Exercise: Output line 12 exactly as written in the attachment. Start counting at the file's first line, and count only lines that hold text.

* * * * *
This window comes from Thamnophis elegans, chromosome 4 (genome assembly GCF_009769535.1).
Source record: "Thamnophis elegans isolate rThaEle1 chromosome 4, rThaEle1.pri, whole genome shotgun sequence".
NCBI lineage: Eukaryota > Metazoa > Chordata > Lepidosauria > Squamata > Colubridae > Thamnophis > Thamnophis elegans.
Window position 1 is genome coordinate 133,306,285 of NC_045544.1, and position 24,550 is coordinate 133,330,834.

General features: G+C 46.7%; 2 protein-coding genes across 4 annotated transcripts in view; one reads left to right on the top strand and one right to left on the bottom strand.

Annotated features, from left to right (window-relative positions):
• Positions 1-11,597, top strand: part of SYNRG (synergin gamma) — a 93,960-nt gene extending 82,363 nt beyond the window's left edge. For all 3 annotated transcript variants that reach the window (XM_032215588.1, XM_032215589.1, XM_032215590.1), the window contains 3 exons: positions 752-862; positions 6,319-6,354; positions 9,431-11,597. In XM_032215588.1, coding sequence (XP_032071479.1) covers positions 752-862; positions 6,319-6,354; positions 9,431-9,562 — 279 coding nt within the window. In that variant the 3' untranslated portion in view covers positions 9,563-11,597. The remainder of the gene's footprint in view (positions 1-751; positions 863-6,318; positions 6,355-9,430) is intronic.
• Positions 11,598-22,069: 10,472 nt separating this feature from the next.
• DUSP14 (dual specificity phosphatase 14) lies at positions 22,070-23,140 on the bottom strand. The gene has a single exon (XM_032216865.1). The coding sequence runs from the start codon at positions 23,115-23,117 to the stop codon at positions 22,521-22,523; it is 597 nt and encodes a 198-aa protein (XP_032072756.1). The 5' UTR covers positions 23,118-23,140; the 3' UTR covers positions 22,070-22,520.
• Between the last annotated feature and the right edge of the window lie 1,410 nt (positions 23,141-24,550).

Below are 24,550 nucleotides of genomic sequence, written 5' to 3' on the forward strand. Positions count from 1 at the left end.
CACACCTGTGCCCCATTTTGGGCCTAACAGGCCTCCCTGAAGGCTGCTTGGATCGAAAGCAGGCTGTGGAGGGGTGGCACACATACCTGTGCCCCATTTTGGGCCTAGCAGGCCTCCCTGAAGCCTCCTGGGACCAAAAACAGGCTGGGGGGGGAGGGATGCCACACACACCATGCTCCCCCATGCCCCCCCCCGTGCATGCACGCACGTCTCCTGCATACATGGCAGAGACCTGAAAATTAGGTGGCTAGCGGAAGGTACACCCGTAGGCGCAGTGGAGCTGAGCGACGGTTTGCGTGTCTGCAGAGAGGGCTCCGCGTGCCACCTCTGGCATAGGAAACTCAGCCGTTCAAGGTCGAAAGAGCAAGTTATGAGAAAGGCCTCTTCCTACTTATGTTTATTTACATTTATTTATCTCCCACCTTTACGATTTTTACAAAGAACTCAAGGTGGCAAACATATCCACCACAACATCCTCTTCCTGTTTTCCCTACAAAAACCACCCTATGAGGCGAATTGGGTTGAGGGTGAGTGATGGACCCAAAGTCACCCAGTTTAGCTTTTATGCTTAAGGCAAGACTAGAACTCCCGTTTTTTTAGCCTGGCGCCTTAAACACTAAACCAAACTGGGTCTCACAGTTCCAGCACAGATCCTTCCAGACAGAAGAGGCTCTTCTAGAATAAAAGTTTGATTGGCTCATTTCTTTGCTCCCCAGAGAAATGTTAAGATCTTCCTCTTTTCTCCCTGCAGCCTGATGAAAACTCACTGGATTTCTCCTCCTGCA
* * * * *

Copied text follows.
CACACCTGTGCCCCATTTTGGGCCTAACAGGCCTCCCTGAAGGCTGCTTGGATCGAAAGCAGGCTGTGGAGGGGTGGCACACATACCTGTGCCCCATTTTGGGCCTAGCAGGCCTCCCTGAAGCCTCCTGGGACCAAAAACAGGCTGGGGGGGGAGGGATGCCACACACACCATGCTCCCCCATGCCCCCCCCCGTGCATGCACGCACGTCTCCTGCATACATGGCAGAGACCTGAAAATTAGGTGGCTAGCGGAAGGTACACCCGTAGGCGCAGTGGAGCTGAGCGACGGTTTGCGTGTCTGCAGAGAGGGCTCCGCGTGCCACCTCTGGCATAGGAAACTCAGCCGTTCAAGGTCGAAAGAGCAAGTTATGAGAAAGGCCTCTTCCTACTTATGTTTATTTACATTTATTTATCTCCCACCTTTACGATTTTTACAAAGAACTCAAGGTGGCAAACATATCCACCACAACATCCTCTTCCTGTTTTCCCTACAAAAACCACCCTATGAGGCGAATTGGGTTGAGGGTGAGTGATGGACCCAAAGTCACCCAGTTTAGCTTTTATGCTTAAGGCAAGACTAGAACTCCCGTTTTTTTAGCCTGGCGCCTTAAACACTAAACCAAACTGGGTCTCACAGTTCCAGCACAGATCCTTCCAGACAGAAGAGGCTCTTCTAGAATAAAAGTTTGATTGGCTCATTTCTTTGCTCCCCAGAGAAATGTTAAGATCTTCCTCTTTTCTCCCTGCAGCCTGATGAAAACTCACTGGATTTCTCCTCCTGCA